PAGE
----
Myce/OakGate 4K Read and Write Latency Tests
These tests steadily increase the random 4K IO demand in
terms of IOPS, and report the drive’s response in terms of Average IOPS, Average
Latency and Maximum Latency. We also use the detailed Latency results for each
IOPS level to extract Quality of Service data. It is designed to show a
drive’s maximum IOPS capability and report the all important Latency numbers
for each level of IOPS demanded. The Maximum latency numbers give us an
insight into the occurrence of Latency peaks that could cause an unexpected
response from time to time.
Firstly, here are the results for the initial
Pre-Conditioning step (4K Random Writes) –
Myce/OakGate 4K Read and Write Latency Tests
Please note that the 4K Random Writes were preceded by a
pre-fill step, which performed 128K sequential writes to twice the drive’s
capacity (to facilitate the achievement of a steady state). You can see that
the Micron 5100 MAX flows into a remarkably consistent steady state at around 68,000
Let’s zoom in on part of the Performance over Time line –
You can see a distinctive and recurring pattern as the drive
cycles through its housekeeping routines.
4K Latency Read Test
Myce/OakGate 4K Read Latency Test
We can see that the drive can no longer meet the increase in
IOPS demand beyond 75,000 IOPS.
We can see that read latency remains below 420 microseconds
all the way up to its maximum IOPS level. This is an excellent result.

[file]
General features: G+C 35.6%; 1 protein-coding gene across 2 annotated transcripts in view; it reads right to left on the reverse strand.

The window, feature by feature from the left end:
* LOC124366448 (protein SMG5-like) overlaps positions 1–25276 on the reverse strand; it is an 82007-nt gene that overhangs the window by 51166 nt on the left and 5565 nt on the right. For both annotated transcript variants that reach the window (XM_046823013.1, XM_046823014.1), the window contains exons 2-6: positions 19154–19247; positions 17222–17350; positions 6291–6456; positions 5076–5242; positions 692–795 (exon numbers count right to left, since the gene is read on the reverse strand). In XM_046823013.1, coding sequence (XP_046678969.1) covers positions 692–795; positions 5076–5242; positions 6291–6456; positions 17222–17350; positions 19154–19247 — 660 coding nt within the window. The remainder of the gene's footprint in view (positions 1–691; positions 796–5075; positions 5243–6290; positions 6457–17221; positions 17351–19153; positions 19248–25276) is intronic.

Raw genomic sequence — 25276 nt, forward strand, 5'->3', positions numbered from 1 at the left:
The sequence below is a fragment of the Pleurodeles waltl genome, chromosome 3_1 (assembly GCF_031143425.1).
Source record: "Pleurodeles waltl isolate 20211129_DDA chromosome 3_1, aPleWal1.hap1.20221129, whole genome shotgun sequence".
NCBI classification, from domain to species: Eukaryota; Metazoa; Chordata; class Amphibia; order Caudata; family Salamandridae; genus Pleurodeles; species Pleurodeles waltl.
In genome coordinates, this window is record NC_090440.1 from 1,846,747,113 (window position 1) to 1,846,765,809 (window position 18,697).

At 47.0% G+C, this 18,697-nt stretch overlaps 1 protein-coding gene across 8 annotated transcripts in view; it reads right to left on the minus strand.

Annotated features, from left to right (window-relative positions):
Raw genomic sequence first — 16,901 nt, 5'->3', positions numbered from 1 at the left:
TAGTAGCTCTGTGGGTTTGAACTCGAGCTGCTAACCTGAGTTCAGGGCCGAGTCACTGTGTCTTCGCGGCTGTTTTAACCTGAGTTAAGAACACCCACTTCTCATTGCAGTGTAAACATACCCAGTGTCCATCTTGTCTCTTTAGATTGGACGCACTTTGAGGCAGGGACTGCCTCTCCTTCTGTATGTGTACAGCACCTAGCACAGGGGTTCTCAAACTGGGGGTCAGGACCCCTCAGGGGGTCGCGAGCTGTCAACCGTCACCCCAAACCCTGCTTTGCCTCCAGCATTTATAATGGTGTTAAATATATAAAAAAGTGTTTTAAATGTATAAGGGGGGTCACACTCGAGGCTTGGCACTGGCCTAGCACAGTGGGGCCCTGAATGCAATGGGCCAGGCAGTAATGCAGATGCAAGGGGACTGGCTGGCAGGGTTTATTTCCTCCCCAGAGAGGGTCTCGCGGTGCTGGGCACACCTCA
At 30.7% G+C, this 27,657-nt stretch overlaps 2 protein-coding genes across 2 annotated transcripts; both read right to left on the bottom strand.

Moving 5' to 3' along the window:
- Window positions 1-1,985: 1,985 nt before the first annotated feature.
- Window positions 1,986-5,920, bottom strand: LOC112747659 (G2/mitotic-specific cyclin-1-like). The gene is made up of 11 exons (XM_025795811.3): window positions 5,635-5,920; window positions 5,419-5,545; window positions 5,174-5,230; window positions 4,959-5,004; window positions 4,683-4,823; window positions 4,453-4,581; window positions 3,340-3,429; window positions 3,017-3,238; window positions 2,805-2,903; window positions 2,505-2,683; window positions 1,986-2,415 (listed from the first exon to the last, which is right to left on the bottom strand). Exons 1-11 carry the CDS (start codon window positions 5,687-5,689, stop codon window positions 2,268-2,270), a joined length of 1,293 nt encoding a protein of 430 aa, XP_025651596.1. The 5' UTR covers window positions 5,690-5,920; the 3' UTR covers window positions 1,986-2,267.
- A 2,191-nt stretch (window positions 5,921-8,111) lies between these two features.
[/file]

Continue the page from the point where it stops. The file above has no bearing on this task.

We can see some Maximum Latency spikes at the 7,000, 33,000,
and 59,000 IOPS levels. The seemingly regular frequency of these spikes suggests
that they may be caused by a regular event in the drive’s housekeeping
Let’s have a close look at the distribution of the Latency
results at the 59,000 IOPS level (one of the spikes) –
As this is the first time in this review, that we are
looking at a High Resolution Latency Histogram, here’s an explanation – The X
axis to the left is the count of the IOs in the observation period (in a Round)
that had a Latency of the value along the Y axis (please note that the X axis
is logarithmic to allow the low order counts of the huge number of IOs that
have been measured to be visible); the Y axis is the Latency value measured in
Microseconds; The X axis to the right is the % of the Total IOs observed that
have a Latency <= to a given Latency value; the rate of getting to 100% is
highlighted by the red graph line.
We can see that 99.999% of the Latency values are <= 420
Microseconds and there are remarkably few outliers – the Quality of Service as
measured in this test is outstanding.
4K Latency Write Test
Myce/OakGate 4K Write Latency Test
We can see that in this test the drive continues to meet the
increase in demand up to a level of 68,000 IOPS.
Here we can see that Average Write Latency stays below 80 microseconds
all the way up to a demand of 67,000 IOPS – an outstanding result.
You can see here that there is one notable Maximum Latency
peak at the level of 64,000 IOPS.
So let’s have a look at the distribution of the Latency
Values at the 64,000 IOPS level –
We can see that 99.9% of the Latency Values are <= 900 Microseconds,